This article contains spoilers for "Black Panther"

There is so much that could be praised about the "Black Panther." The incredibly beautiful scenery. The lineup of amazing actors like Chadwick Boseman, Lupita Nyong'o, Daniel Kaluuya, Martin Freeman and Michael B. Jordan. The soundtrack that was just fire.

There is a lot to praise for this movie. But one thing that stands out and makes this movie so important is the cultural aspect of the movie. The movie celebrates countries we often overlook.

The portrayal of Africa was outstanding. Of course, Wakanda is a fictional place. But, it was inspired by various African cultures. From the clothing worn by the Wakandans to the music and chanting going on as they celebrate Prince T'Challa becoming king.

We get to see Africa's beauty in the midst of our president calling it a "shithole" country. The costumes worn were inspired by Africa. The shots shown as Black Panther flies over to get to Wakanda are actual shots of Nigeria. The people of Africa were extremely touched by the portrayal of their country.

South African journalist Sumeya Gasa told The Root she felt overwhelmed and emotional seeing well-rounded African characters on screen in a big Hollywood film. "We were humanized, and that matters. It feels so good, too good," she said.

"Tears stream down my face as I write this," said a Facebook user. "Black Panther was basically an enormous roller coaster of emotions, adventure and most of all, the affirmation of what I had felt since I left my country for Cambridge and came back. I cried for my people and felt immense pride in being Ethiopian and most importantly AFRICAN. We are truly resilient and beautiful."

The movie doesn't only shine a positive light on Africa; the movie puts black people from all over the world in a positive light. Not only is the cast primarily black; these are black actors that are known. These aren't actors you've never seen before.

"Black superheroes aren’t represented or even known as much as white ones. Think about how we didn’t even get a black Barbie until the late '60s," says Deprina Brooks. "This has been ignored for so long. So when it finally came to pass, everyone was like 'finally!'. Kids and other cultures that AREN’T white need to understand that you can be a superhero, too."

Usually, black people are portrayed in films as either slaves or thugs. Black Panther portrays them as heroes or people who are tired of being oppressed and want to rise above – as is the case of Michael B. Jordan's character Erik Killmonger.

The movie also takes real political struggles happening and portrays them in a way that isn't too in-your-face. Nakia is a spy for Wakanda who goes undercover to oppressed places and tries to help. She wants to open Wakanda up for refugees.

The people of Wakanda are opposed because they run their country on vibranium — the world's toughest metal — and they fear if other countries have access to their vibranium, it'll put Wakanda at risk. They just can't risk letting the vibranium fall into the hands of someone with not so good intentions.

This situation completely mirrors the one we are going through with our immigration policies. What this movie doesn't do is add in too much politics. They don't try to sway you to one side over the other.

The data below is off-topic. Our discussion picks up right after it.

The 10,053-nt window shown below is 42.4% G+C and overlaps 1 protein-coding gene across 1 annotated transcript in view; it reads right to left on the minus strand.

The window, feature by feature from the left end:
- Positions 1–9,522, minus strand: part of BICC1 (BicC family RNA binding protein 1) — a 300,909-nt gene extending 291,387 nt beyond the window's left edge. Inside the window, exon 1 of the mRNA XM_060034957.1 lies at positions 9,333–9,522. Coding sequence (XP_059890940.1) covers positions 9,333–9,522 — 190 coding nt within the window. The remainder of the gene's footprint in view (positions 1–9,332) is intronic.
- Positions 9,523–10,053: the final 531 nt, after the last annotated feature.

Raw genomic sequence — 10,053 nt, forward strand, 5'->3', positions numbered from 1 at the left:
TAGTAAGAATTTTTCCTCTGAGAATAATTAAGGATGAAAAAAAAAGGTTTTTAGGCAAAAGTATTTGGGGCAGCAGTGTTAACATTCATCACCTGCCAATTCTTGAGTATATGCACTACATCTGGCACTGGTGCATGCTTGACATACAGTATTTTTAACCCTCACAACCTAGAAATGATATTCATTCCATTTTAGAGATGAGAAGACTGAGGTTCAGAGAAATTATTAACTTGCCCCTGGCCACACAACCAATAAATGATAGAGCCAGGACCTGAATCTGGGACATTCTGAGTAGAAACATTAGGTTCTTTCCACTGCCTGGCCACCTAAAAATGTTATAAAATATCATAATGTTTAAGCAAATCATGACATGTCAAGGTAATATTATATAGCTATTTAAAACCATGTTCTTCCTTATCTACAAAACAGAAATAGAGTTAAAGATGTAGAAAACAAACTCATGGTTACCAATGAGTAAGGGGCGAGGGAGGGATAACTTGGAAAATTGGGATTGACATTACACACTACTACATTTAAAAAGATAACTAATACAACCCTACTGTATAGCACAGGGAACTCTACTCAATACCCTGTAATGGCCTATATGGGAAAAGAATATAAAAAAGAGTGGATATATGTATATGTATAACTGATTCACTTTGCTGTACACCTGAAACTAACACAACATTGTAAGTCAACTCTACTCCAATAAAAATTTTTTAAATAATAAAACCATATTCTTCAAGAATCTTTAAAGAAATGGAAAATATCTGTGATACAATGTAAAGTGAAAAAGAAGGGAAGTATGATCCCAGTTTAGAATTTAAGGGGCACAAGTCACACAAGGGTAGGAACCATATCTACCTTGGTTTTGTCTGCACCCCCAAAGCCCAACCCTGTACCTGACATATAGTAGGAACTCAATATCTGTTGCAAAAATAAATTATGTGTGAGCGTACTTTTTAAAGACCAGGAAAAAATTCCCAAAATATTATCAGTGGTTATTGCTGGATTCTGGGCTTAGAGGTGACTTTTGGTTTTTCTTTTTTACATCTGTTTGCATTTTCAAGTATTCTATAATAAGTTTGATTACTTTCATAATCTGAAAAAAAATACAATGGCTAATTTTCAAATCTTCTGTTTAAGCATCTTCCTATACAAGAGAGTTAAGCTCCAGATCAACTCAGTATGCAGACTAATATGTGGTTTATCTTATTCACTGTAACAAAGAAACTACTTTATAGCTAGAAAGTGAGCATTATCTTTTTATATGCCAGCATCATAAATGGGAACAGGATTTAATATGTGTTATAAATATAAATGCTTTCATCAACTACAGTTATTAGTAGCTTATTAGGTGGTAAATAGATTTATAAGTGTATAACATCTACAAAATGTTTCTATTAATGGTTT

"the conflict within Wakanda deals with the current issues we are dealing with. It is a conflict on whether they should do what is right — open their borders and share their potentially life-saving technology with the rest of the world — or maintain and protect their way of life by closing themselves off and ignoring the issues around the world. These issues are addressed without being too political or preachy," says Rebecca Rosado Lopez.

Black Panther was also one of the few times where women were able to shine through. Usually, with hero movies, the woman is the love interest or the damsel in distress. In this movie, the main characters were the women.

Yes, the Black Panther and Erik Killmonger are the protagonist and antagonist, but the Black Panther surrounded himself with strong women who helped him in every way.

In Wakanda, the Dora Milaje is King T'Challa's army compiled of women. They are loyal and fierce soldiers who fight right alongside the king.

"Finally, girls can say 'I wish I was as smart as Shuri or as brave as Nakia or Okoye,'" says Grace Hernandez. "It's time for a change in the world of superheroes and Black Panther provides that."

When W'Kabi, head of security of the Border Tribe in Wakanda and T'Challa's best friend, loses his faith in Black Panther, he begins to follow orders from Erik Killmonger. During the last battle scene between the Border Tribe and the Dora Milaje, W'Kabi asks Dora Milaje soldier and his love interest, Okoye, if she'd be willing to kill him. Without hesitation, she says "for Wakanda, yes" and holds her spear up to him until he surrenders, thus ending the battle.

Women usually do not have such a big role in these movies. They are usually there just to give the hero someone to save. The women here, they are strong and intelligent. Nakia literally saves T'Challa's life at one point.

All of the technology is created and maintained by T'Challa's little sister Shuri. Usually, you would see a man, who is kind of nerdy-looking, be in charge of technology. Shuri is obviously intelligent and passionate about her technology but she is also relatable.

The relationship between her and T'Challa is like any sibling relationship. Funny banter but they have each other's back. She also has a bold personality and dresses like a normal young girl. And when it comes to fighting, she has every gadget at the ready to help Wakanda and her brother.

The times are changing for everyone in 2018. It is time movies start portraying what is really affecting us and Black Panther definitely delivers.